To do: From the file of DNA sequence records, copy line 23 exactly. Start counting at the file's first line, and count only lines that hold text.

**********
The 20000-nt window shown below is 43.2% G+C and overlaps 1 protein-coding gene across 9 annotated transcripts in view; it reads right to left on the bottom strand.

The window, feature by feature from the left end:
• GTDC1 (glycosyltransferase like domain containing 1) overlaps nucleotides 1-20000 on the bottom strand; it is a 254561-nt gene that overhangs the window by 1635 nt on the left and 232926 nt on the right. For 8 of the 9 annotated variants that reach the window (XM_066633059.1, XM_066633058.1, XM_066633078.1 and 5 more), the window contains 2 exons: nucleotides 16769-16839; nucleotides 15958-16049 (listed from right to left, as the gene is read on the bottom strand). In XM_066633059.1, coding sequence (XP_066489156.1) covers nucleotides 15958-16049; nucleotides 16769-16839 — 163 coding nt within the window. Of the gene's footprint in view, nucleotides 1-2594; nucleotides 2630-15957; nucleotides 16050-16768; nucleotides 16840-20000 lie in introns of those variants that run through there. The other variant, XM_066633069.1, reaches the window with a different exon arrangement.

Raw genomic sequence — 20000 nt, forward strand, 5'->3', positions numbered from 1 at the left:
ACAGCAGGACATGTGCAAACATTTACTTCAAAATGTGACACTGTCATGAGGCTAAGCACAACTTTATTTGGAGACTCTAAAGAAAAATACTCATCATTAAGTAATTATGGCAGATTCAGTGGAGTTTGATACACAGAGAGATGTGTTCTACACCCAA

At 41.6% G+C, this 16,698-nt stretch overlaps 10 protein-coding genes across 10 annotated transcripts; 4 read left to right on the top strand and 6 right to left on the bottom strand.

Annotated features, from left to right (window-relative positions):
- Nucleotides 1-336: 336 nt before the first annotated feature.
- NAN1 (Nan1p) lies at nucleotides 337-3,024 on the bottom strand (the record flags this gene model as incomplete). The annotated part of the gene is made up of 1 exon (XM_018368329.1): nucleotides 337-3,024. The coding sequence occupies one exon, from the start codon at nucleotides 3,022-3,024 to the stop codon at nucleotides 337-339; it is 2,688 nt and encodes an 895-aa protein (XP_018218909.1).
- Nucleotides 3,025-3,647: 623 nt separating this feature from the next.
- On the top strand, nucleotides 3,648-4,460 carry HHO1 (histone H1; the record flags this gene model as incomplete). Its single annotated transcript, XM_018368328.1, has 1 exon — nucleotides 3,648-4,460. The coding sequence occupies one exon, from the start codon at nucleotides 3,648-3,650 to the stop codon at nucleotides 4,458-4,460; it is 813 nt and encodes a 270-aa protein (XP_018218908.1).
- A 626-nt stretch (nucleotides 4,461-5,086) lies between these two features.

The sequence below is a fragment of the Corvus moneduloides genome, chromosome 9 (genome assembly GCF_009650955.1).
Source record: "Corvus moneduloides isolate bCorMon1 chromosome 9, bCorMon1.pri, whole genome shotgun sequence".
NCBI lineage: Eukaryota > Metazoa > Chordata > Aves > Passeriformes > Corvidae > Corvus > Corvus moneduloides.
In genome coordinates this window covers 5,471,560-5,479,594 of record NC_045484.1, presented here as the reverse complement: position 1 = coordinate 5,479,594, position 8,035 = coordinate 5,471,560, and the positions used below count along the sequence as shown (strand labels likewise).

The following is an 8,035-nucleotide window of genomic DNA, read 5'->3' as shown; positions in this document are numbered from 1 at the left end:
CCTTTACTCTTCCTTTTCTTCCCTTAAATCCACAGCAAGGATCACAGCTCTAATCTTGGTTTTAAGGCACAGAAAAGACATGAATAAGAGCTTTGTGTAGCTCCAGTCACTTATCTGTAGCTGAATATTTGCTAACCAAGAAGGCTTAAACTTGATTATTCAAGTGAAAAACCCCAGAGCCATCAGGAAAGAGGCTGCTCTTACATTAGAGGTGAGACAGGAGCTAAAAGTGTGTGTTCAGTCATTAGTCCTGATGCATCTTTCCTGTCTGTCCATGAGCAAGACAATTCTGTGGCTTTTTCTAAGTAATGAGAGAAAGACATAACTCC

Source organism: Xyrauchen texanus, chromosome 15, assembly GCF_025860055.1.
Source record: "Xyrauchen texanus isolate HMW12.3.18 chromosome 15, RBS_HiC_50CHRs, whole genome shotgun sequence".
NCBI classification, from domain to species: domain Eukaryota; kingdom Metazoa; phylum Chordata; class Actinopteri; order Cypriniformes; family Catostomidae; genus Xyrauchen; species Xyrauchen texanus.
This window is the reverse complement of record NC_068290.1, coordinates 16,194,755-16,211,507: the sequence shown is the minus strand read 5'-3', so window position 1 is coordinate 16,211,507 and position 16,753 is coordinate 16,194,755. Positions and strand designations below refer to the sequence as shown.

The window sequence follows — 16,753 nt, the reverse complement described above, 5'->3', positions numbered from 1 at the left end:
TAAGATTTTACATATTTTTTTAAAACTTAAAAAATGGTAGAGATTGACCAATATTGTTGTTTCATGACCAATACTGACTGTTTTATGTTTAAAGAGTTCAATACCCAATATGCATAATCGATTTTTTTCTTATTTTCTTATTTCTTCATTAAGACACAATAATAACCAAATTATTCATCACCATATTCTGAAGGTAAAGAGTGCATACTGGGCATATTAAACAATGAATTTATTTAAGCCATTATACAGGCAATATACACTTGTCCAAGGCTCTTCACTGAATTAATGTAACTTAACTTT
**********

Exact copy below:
The window sequence follows — 16,753 nt, the reverse complement described above, 5'->3', positions numbered from 1 at the left end: